Ping An’s Singaporean force on scaling, new business models and the importance of culture and people
Ping An Co-CEO Jessica Tan's video interview with IMD President Jean-François Manzoni
Ping An Group is one of China’s most powerful private businesses. Since its founding in 1988, it has built itself into Asia’s largest insurance company, selling US$110 billion of insurance premiums last year.
Headquartered in Shenzhen, China’s top technology hub, it has also established itself as one of the country’s leading digital innovators, especially in the areas of fintech and artificial intelligence.
The breakthroughs at the world’s second largest insurance company by market capitalization are striking. One is an expert interview tool which can recognize 54 different micro-expressions – among them ones which indicate a loan applicant might be lying. “We were able to reduce about 20% of risk this way,” says Tan.
Another is AskBob, a cardiovascular disease management app that outperformed specialists in a competition held in Beijing in 2020 and is now used by nearly a third of China’s 3.8 million doctors. This is a world away from the firm founded three decades ago, when China had no life insurance industry; today, the company has nearly 1 million staff and around 220 million customers, most of whom are in China, and portfolio companies spanning automotive and financial services, plus healthcare and smart city solutions.
The key figure driving some of the most innovative digital developments is Jessica Tan, one of Ping An’s three co-CEOs.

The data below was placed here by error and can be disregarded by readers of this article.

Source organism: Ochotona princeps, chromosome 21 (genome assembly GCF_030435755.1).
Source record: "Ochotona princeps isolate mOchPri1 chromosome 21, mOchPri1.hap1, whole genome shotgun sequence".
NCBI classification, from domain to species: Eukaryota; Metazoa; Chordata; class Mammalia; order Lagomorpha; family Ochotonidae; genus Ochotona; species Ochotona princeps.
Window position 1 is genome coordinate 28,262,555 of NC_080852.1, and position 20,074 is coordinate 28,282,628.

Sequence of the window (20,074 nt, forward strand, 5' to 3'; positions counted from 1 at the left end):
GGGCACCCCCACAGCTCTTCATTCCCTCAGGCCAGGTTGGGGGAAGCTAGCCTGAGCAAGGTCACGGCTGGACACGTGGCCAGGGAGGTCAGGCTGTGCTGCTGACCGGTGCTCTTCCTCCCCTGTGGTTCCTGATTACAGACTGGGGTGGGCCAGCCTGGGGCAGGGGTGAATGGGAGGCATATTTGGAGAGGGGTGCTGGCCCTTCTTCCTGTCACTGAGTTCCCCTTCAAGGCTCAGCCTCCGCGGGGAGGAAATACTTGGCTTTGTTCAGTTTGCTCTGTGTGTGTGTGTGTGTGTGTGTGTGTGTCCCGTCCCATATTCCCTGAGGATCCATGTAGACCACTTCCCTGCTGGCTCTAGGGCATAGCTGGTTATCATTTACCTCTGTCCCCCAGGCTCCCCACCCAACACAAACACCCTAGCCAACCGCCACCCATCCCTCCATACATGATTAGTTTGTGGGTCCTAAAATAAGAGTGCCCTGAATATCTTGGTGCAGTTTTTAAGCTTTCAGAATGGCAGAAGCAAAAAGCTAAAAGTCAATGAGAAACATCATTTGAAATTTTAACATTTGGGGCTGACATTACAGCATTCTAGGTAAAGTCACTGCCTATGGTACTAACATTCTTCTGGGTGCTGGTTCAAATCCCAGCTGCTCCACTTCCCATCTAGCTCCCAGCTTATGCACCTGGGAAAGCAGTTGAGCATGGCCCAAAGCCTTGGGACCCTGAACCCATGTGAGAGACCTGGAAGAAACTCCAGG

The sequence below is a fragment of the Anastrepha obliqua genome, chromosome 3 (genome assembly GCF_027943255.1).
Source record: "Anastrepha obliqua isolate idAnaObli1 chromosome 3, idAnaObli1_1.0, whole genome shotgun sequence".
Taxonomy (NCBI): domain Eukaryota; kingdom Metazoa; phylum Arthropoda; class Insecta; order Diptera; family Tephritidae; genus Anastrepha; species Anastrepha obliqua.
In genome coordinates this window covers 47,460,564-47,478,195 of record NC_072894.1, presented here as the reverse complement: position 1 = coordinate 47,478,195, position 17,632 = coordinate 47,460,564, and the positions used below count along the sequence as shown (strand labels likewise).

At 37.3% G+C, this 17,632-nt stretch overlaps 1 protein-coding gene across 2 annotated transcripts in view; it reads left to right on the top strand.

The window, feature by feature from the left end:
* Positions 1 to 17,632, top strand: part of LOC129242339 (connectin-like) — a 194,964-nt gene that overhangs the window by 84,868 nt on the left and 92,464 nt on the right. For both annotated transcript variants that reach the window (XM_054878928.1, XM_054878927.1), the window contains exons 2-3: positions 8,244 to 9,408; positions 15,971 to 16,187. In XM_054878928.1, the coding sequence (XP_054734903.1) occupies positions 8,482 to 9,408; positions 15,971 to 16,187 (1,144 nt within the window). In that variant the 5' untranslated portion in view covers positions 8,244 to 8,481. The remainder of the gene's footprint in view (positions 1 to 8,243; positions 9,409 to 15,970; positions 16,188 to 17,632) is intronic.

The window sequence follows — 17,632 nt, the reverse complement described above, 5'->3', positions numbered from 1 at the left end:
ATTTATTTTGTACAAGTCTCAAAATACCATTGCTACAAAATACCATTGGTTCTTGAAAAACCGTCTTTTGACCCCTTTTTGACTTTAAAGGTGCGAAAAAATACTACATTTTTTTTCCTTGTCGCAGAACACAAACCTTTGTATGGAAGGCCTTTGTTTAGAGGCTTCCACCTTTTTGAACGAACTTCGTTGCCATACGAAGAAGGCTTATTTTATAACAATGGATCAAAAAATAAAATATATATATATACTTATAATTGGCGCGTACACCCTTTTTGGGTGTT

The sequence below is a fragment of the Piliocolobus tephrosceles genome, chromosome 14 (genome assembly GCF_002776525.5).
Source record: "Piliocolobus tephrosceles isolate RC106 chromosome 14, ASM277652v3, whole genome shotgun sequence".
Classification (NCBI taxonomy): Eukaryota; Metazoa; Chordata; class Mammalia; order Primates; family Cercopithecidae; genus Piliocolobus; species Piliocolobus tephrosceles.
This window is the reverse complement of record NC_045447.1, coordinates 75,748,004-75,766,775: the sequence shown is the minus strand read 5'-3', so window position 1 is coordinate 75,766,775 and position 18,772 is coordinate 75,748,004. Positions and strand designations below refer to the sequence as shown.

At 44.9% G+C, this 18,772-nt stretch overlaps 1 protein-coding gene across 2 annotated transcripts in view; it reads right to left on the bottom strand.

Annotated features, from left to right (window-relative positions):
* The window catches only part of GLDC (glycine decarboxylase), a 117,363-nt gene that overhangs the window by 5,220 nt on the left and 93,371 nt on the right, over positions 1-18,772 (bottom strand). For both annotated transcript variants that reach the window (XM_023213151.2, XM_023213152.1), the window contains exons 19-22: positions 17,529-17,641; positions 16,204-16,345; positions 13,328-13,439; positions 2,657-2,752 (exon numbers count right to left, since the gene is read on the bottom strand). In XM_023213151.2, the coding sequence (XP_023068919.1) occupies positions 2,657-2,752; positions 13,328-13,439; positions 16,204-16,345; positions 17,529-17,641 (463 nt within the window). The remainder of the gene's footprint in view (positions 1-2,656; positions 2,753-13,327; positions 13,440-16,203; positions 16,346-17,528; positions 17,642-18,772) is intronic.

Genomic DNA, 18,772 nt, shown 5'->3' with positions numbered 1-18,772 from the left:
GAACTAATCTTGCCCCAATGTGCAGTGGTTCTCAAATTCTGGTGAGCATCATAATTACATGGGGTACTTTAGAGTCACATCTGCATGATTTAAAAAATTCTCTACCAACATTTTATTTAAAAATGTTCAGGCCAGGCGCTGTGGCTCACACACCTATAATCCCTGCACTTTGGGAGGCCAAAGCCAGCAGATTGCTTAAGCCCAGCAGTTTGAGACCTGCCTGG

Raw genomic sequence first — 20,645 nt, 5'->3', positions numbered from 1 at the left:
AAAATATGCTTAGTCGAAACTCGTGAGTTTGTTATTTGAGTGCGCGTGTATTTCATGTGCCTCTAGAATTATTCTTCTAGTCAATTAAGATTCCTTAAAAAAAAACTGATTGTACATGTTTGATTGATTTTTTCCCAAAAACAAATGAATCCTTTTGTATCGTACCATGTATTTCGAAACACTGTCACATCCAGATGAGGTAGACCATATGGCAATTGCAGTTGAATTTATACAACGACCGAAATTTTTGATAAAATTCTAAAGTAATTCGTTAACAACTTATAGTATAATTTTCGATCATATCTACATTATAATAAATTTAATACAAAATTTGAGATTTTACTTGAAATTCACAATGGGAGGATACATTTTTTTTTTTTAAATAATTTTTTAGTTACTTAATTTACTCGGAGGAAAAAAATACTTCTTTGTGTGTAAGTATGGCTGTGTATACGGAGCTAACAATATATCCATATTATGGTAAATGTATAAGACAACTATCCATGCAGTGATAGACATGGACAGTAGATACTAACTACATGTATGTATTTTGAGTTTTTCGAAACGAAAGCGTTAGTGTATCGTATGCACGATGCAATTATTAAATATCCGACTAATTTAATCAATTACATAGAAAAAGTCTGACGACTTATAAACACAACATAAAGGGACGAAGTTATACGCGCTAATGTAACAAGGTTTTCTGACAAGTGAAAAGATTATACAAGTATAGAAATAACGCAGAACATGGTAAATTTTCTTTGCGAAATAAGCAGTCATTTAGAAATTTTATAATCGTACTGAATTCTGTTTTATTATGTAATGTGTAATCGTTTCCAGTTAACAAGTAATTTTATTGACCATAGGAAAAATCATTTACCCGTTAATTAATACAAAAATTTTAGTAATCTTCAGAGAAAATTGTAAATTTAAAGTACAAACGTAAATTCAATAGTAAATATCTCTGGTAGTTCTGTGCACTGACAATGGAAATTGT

Born and raised in Singapore, Tan earned two degrees at the Massachusetts Institute of Technology – a bachelor’s in Electrical Engineering and Economics, and a master’s in Electrical Engineering and Computer Science – and worked for 13 years at McKinsey & Company, becoming a global partner, before joining Ping An aged 36 as chief information officer in 2013.
Her rise to the top of company followed five years later, along with responsibility for its insurance and technology arms, and the task of integrating the two.
Three factors: geography, culture and people
Tan attributes Ping An’s success to three factors. “The first one has to be that we grew with a large, homogeneous market. In the past 30 years, China’s growth has been spectacular — we were very lucky in having been founded 34 years ago.”
“Factor number two is that we have a very entrepreneurial culture. The whole company is very aggressive, very innovative, always thinking about what’s next to ensure that we continue to grow,”
Ma Mingzhe, Ping An’s founder, continues to be involved in the running of the company as group chairman. “He’s not content with just steadily growing our core business, but is constantly thinking where our next five and 10 years of growth will come from and how to start cultivating that,” says Tan.
“And the third factor is its people. Compared to many other companies, Ping An has a very open and embracing culture – myself being a perfect example. I’m ethnically Chinese, but I’ve been three generations outside of China. I was born and raised in Singapore.”
“There are lots of executives here like me. Our top 100 executives include many non-ethnic Chinese – Koreans, Americans, all sorts of nationalities.”
“We’ve also got people from different types of industries, not just financial services. Your background really doesn’t matter.”
Three stages: strengthening, new models and separate companies
That combination of China’s scale, entrepreneurial restlessness and an open culture willing to embrace contributions from anyone, regardless of their background has seen Ping An move across a three-stage trajectory since Tan joined.